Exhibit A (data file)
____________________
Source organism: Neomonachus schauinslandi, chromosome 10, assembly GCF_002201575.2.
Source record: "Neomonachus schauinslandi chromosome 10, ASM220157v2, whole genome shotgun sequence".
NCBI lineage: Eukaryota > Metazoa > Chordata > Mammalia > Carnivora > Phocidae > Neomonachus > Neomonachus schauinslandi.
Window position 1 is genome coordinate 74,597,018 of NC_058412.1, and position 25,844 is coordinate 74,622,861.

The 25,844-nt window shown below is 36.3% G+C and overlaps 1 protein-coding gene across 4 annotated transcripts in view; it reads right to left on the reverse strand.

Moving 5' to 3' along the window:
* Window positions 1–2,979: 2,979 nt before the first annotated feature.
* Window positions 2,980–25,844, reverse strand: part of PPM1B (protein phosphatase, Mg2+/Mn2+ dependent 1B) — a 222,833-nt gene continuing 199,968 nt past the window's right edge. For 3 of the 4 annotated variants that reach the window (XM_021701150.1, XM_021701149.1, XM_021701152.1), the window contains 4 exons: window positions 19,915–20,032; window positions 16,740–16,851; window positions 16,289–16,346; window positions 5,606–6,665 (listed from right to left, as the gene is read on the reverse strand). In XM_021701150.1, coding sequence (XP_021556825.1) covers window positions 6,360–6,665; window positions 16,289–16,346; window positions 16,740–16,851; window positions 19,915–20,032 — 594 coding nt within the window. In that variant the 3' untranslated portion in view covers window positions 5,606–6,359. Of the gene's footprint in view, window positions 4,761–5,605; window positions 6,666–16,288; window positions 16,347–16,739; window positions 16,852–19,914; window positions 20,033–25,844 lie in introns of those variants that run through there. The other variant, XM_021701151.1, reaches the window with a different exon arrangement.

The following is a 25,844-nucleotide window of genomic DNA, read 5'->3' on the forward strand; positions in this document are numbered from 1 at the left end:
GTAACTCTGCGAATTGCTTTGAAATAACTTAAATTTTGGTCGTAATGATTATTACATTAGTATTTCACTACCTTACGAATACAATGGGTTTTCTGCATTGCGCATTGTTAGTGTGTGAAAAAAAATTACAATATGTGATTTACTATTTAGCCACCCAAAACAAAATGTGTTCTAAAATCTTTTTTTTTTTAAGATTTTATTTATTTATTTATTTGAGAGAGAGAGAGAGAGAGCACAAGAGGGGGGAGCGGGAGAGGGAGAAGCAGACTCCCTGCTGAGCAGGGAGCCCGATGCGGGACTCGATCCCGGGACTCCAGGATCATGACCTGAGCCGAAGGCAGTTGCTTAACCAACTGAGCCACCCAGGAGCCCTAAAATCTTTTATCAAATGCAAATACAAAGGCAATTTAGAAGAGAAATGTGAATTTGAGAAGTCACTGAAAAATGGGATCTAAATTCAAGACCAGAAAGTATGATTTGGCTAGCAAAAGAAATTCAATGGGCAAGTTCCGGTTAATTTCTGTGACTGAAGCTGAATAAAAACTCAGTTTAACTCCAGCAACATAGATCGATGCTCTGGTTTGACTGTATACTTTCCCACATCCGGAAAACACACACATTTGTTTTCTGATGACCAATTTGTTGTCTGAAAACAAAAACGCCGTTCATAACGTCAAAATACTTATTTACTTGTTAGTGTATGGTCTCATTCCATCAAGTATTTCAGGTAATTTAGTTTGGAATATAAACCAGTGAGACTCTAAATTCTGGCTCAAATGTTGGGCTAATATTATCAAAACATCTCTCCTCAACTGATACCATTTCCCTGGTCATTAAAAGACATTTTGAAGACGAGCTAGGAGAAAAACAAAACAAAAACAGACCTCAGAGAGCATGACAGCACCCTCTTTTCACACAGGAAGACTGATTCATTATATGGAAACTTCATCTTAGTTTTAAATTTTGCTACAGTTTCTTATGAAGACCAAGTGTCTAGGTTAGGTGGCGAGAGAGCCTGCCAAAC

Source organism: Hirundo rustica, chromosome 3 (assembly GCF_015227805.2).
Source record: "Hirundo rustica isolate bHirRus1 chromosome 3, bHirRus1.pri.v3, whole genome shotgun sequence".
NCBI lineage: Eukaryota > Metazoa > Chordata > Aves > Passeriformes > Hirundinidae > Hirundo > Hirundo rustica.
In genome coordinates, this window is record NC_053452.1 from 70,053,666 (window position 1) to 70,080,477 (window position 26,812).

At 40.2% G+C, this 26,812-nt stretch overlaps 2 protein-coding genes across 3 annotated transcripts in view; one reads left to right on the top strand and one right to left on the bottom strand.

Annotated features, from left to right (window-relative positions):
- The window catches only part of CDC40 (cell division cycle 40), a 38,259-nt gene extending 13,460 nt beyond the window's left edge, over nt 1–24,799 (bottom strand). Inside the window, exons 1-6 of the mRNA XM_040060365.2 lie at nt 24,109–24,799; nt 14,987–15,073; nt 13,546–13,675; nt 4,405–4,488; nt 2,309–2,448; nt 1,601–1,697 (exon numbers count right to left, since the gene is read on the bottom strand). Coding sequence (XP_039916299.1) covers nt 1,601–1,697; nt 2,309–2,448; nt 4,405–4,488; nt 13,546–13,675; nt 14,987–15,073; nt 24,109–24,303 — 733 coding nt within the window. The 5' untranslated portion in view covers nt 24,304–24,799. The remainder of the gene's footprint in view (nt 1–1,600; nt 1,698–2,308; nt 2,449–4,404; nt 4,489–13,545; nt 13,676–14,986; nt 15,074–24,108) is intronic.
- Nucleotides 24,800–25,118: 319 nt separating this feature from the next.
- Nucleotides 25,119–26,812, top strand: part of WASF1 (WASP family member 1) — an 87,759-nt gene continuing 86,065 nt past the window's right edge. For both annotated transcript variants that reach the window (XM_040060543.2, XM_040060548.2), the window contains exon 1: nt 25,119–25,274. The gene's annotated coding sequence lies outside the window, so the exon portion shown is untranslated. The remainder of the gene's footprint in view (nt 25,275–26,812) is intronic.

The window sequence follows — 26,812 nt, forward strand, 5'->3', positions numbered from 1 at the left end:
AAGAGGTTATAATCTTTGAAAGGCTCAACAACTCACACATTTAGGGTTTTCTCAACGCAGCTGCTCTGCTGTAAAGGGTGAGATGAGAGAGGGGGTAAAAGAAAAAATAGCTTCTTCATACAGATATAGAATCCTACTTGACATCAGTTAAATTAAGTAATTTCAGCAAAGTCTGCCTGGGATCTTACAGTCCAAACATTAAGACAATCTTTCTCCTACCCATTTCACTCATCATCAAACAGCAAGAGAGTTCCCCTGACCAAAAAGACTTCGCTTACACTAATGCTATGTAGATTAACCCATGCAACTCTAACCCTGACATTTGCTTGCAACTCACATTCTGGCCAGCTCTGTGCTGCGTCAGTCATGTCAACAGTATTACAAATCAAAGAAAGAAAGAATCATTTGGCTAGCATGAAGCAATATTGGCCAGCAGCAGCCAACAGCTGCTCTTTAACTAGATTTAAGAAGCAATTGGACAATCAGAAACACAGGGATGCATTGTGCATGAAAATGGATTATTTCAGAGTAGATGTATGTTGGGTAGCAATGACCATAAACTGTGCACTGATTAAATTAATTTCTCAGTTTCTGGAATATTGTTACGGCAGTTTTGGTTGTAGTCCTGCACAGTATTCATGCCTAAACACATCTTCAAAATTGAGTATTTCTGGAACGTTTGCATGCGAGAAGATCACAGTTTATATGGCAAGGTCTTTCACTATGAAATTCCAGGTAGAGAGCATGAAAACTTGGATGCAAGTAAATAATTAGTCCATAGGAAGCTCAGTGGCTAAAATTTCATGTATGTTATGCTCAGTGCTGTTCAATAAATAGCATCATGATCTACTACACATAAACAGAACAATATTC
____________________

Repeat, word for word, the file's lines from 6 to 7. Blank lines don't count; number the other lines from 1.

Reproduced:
Moving 5' to 3' along the window:
* Window positions 1–2,979: 2,979 nt before the first annotated feature.